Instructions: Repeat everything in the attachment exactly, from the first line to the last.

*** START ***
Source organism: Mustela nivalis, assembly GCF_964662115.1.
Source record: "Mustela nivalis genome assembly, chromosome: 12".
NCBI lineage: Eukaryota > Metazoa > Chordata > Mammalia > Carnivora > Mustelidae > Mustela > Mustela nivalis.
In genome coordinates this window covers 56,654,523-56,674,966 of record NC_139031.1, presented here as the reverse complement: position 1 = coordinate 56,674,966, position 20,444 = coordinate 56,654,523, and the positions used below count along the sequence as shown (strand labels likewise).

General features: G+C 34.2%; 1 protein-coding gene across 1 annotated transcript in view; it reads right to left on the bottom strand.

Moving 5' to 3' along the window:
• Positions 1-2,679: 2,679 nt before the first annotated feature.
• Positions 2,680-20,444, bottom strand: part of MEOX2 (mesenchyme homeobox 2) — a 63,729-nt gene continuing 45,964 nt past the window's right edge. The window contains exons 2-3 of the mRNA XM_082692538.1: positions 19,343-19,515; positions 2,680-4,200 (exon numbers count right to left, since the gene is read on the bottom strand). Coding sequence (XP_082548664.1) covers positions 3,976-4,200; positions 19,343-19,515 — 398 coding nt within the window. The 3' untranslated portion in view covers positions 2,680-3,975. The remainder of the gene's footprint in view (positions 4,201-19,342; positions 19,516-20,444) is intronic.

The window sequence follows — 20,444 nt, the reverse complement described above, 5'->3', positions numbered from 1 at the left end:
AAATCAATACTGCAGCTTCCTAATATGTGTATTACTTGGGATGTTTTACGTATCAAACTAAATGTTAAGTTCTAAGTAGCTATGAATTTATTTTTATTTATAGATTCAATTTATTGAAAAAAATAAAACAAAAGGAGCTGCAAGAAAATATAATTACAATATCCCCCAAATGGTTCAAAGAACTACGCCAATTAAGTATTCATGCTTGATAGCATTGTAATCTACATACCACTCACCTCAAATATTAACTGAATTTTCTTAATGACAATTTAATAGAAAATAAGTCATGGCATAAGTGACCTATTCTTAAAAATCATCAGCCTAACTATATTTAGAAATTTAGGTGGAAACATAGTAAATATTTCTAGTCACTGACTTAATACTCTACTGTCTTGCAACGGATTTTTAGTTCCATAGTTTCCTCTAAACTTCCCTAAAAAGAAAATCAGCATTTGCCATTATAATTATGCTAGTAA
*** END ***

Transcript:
Source organism: Mustela nivalis, assembly GCF_964662115.1.
Source record: "Mustela nivalis genome assembly, chromosome: 12".
NCBI lineage: Eukaryota > Metazoa > Chordata > Mammalia > Carnivora > Mustelidae > Mustela > Mustela nivalis.
In genome coordinates this window covers 56,654,523-56,674,966 of record NC_139031.1, presented here as the reverse complement: position 1 = coordinate 56,674,966, position 20,444 = coordinate 56,654,523, and the positions used below count along the sequence as shown (strand labels likewise).

General features: G+C 34.2%; 1 protein-coding gene across 1 annotated transcript in view; it reads right to left on the bottom strand.

Moving 5' to 3' along the window:
• Positions 1-2,679: 2,679 nt before the first annotated feature.
• Positions 2,680-20,444, bottom strand: part of MEOX2 (mesenchyme homeobox 2) — a 63,729-nt gene continuing 45,964 nt past the window's right edge. The window contains exons 2-3 of the mRNA XM_082692538.1: positions 19,343-19,515; positions 2,680-4,200 (exon numbers count right to left, since the gene is read on the bottom strand). Coding sequence (XP_082548664.1) covers positions 3,976-4,200; positions 19,343-19,515 — 398 coding nt within the window. The 3' untranslated portion in view covers positions 2,680-3,975. The remainder of the gene's footprint in view (positions 4,201-19,342; positions 19,516-20,444) is intronic.

The window sequence follows — 20,444 nt, the reverse complement described above, 5'->3', positions numbered from 1 at the left end:
AAATCAATACTGCAGCTTCCTAATATGTGTATTACTTGGGATGTTTTACGTATCAAACTAAATGTTAAGTTCTAAGTAGCTATGAATTTATTTTTATTTATAGATTCAATTTATTGAAAAAAATAAAACAAAAGGAGCTGCAAGAAAATATAATTACAATATCCCCCAAATGGTTCAAAGAACTACGCCAATTAAGTATTCATGCTTGATAGCATTGTAATCTACATACCACTCACCTCAAATATTAACTGAATTTTCTTAATGACAATTTAATAGAAAATAAGTCATGGCATAAGTGACCTATTCTTAAAAATCATCAGCCTAACTATATTTAGAAATTTAGGTGGAAACATAGTAAATATTTCTAGTCACTGACTTAATACTCTACTGTCTTGCAACGGATTTTTAGTTCCATAGTTTCCTCTAAACTTCCCTAAAAAGAAAATCAGCATTTGCCATTATAATTATGCTAGTAA